More than maps: Geospatial analysis turns public servants into better decision makers
LONG BEACH, Calif. (Feb. 24, 2020) - Faculty president Sheila Lakshmi Steinberg recently went on stage to share her message about how geographic information systems (GIS) can help leaders use data for the public good.
Steinberg, also a professor of social and environmental sciences, spoke before an audience of hundreds of GIS experts and users who gathered for a “fireside chat” conversation during the CalGIS 2020 convention. The talk, called “Visualizing Smarter Government for the Information Age,” also included two of California state government’s top technology leaders and the former governor of Maryland.
The conversation revolved around how GIS software enables users to add data to maps and create visualizations that make it easier to organize, analyze and share information. These functions foster productive decision-making practices.
In Steinberg’s assessment, effective and holistic policymaking is rooted in developing a complete understanding of a problem from multiple angles. As she explained during the talk, GIS is a valuable tool for leaders who want to build policy upon a foundation of solid data.
“When I teach, I tell my students when you’re trying to be a policymaker, a decision-maker, you don’t just have a dream and you wake up and you go, “I think we should do this,’” she said. “Now, some people do, but that’s not good data-driven decision making.”
CalGIS 2020 took place in Long Beach, California. GIS experts working in California and across the United States attended the convention. Brandman University sponsored the fireside chat, which was open to all conferees on Monday, Feb. 10. The university partners with GIS software developer Esri to help students learn how to use advanced GIS programs and also sponsored the panel talk to promote its integration of GIS into multiple programs.
Steinberg was joined on the panel by former Maryland Gov. Martin O’Malley, California state government Chief Information Officer Amy Tong and Michael Wilkening, special advisor on innovation and digital services to Gov. Gavin Newsom. Vice Chancellor of Public Affairs Terri Carbaugh moderated the conversation.
Panelists touched on such topics as state government’s need to hire more GIS-literate professionals, how public officials have used GIS in the past and how data-enhanced maps can help public officials share information with their constituents.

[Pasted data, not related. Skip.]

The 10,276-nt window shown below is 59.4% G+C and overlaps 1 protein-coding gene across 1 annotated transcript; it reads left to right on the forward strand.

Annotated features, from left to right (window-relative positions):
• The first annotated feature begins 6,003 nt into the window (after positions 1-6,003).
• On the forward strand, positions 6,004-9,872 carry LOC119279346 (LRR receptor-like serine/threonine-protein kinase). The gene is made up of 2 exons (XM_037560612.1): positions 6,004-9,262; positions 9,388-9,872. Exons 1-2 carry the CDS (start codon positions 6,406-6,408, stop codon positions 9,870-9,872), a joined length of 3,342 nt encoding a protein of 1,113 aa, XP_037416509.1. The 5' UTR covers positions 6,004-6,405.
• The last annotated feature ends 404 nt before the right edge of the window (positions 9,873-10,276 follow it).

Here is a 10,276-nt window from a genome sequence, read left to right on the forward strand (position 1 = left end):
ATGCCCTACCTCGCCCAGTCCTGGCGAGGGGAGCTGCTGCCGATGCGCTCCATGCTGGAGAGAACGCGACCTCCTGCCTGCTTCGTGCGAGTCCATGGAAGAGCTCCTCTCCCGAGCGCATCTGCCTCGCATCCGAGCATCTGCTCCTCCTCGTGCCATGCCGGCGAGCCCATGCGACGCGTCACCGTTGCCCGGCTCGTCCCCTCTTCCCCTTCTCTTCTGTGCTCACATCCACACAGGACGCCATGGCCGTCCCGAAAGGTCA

“I think we’re all learning how to be better citizens in an age of openness and transparency,” O’Malley said. “Not to drown in data, but to make sense of it for each other’s sake.”
Brandman incorporates GIS and data analytics in several programs as part of its work to be the first university to incorporate GIS across all programs and schools. The objective is to help students across majors engage in data-driven problem solving, with GIS among the analytical tools at their disposal.
“We’re the first spatial university,” Steinberg said while on campus. “It’s really based around interdisciplinary problem solving rooted in a geospatial perspective.”
Brandman programs featuring GIS include the Bachelor of Arts in Spatial Social Sciences and Master of Geographic Information Systems and Data Analytics degree programs. The university also offers an Undergraduate Certificate in GIS Use in Non-Profit Organizations and a Graduate Certificate in Business Intelligence and Data Analytics programs.
Faculty have also woven GIS into the university’s Master of Public Administration program, as well as its Master of Business Administration degree program for students who select an emphasis in Business Intelligence and Data Analytics.O’Malley’s book, “Smarter Government: How to Govern for Results in the Information Age” is among the textbooks Brandman students use while studying GIS. Steinberg and part-time faculty member Steven J. Steinberg are the authors of another, “GIS Research Methods: Incorporating Spatial Perspectives.” Both works are published by Esri Press.
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